Casualties were high. Sadly, 992 soldiers died in Italy. But the unit helped turn the tide of World War II and carried out their motto, “Climb to Glory.”

      10th Mountain Ski Down Tribute

      When You Visit:

      Attend a 10th Mountain Day at Ski Cooper, a ski-down tribute to honor the ski troopers. It is usually held in February or March. Check our calendar.

      On your way from Leadville to the Camp Hale Historic Site along Highway 24, stop at the turnoff to Ski Cooper to see a memorial to these fallen soldiers. A second monument commemorates the soldiers of the 99th Battalion, Norwegian nationals who also trained at Camp Hale and liberated Norway in May 1945.

      Camp Hale Continental Divide National Monument

      5. Troopers Skied All the Way to Aspen

      For an idea of what the ski troopers were made of, consider this. In the winter of 1943 and again in 1944, groups of around 30 hardy soldiers stationed at Camp Hale decided they needed adventure. They strapped on 90-pound rucksacks, hopped on their skis, and took off for Aspen on a demanding route. They crossed the Continental Divide just north of Independence Pass, where Highway 82 now rises from Twin Lakes to Aspen, through some of the state’s highest mountains. Their journey through the high wintry back country took three and one-half days. Today, a winter trip is over 100 miles by car.

      When You Visit:

      Enjoy your own journey along Highway 24 from Leadville to Minturn, the 10th Mountain Division Memorial Highway. This scenic stretch of highway is part of the Top of the Rockies National Scenic and Historic Byway.

      Ski Cooper Leadville Colorado

      6. Its Veterans Founded the Ski Industry

      After their critical role in World War II, the 10th Mountain Division ski troopers returned home to make yet more lasting contributions, by starting today’s ski industry. Veterans of the 10th Mountain Division founded ski resorts throughout Colorado, including Arapahoe Basin and Vail, and in states on the east and west coasts. Approximately 2,000 returning veterans became ski instructors, joined ski patrols, and took other jobs at ski resorts. These former ski troopers are credited with developing or running ski schools at 62 U.S. ski areas.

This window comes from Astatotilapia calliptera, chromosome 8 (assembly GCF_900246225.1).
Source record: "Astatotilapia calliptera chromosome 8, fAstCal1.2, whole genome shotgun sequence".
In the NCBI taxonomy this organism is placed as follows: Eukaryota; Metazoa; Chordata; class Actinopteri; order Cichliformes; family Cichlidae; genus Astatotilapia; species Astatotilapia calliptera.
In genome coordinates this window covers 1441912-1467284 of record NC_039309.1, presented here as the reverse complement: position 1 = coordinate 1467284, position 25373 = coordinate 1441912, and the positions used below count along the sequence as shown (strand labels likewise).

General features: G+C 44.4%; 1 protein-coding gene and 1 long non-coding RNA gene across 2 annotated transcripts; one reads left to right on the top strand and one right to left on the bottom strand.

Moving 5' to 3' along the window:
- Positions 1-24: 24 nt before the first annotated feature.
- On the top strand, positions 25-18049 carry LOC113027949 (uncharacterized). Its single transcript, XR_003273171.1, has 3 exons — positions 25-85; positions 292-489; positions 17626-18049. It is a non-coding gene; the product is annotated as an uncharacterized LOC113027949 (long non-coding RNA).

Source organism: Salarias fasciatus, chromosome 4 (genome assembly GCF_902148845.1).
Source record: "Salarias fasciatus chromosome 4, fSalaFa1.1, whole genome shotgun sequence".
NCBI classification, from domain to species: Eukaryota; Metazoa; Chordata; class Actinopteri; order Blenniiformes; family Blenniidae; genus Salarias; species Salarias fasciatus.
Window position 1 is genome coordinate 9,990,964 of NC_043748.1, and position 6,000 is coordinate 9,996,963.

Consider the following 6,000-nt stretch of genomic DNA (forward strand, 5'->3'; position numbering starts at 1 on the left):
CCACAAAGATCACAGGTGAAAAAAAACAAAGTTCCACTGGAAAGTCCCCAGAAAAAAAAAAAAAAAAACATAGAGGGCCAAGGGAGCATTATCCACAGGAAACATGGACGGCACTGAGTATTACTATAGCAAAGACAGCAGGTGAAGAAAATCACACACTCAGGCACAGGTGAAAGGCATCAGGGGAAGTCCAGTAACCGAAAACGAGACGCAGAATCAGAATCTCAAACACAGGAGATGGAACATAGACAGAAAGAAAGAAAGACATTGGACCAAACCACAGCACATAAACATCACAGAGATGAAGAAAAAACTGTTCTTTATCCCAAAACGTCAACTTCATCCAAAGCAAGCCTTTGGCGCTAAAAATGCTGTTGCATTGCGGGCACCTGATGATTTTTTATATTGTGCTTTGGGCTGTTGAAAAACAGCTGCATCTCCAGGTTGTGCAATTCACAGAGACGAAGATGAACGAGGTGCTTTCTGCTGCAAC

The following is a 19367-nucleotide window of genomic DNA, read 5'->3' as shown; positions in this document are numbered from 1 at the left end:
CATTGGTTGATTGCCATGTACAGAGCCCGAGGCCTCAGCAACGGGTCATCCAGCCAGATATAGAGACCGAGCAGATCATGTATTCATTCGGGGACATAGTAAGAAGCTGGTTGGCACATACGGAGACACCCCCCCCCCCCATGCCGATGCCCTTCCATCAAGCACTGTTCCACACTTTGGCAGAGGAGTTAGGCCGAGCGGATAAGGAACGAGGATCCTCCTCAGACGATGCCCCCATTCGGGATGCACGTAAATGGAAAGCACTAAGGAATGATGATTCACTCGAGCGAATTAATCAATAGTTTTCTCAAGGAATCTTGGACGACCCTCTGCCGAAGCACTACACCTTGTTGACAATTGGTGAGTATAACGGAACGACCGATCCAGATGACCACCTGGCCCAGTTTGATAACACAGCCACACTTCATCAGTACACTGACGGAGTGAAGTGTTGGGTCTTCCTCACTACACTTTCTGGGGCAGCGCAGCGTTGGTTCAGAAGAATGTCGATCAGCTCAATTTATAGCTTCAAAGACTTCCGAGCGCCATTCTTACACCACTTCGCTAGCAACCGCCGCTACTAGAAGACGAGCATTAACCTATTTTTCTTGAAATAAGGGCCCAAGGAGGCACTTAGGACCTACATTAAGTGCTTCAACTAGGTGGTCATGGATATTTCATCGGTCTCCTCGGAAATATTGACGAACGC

When You Visit:

      Ski in their tracks at Ski Cooper, featuring all-natural snow and a laid-back vibe.

      Camp Hale

      7. It Hosted Covert Operations…shh

      For a while, Camp Hale kept a secret—that the 10th Mountain Division wasn’t the only military operation to train there. From 1958 to 1964, the U.S. Central Intelligence Agency secretly trained approximately 300 Tibetan freedom fighters at the camp to resist Chinese forces creeping into Tibet.

      Once trained, these soldiers were airdropped into Eastern Tibet, wearing vials of poison in case they were captured. In turn, some later trained approximately 2,000 more resistance warriors in Tibet. Camp Hale was so similar to the Tibetans’ home that they called it “dumra,” meaning garden.

      The U.S. government hid this operation, blocking off Camp Hale and telling locals they were testing bombs. A plaque in the valley, unveiled in 2010 on a day full of tributes, honors these brave fighters.

      When You Visit:

      Look for the Tibetan Freedom Fighters plaque near the building remnants at the Camp Hale Historic Site.

      8. It’s an Adventure Hub Today

      Check out the many opportunities for recreation in the Camp Hale-Continental Divide National Monument!

      Explore the Colorado Trail by foot or mountain bike. Backpack or backcountry ski. As a Colorado classic, gather a group to trek to the 10th Mountain Division Huts, a hike-in, bike-in, ski-in hut system co-founded by a 10th Mountain veteran and named in honor of the ski troopers. Catch some trout at the Camp Hale fishing pier and spend a few days at the Camp Hale campground.

      Make turns at family-friendly Ski Cooper and visit the Tennessee Pass Nordic Center, Cookhouse, and Sleep Yurts for great groomed trails, delicious meals, and a good night’s sleep. Tour the monument by snowmobile.

      When You Visit:

      Check out Camp Hale-Continental Divide National Monument – Recreation for ideas on how to experience the monument! Please also check the U.S. Forest Service website for details on the monument, FAQs, and more.

      Care for Colorado!

      Please always

      And please take our Adventure by Nature Pledge.

      Thank you for helping to protect our forests and homes!

      Winter & Spring Trips

      Visiting in winter or early spring? Please check our Colorado Backcountry Winter Safety Resources and the current avalanche forecast before you head into the backcountry!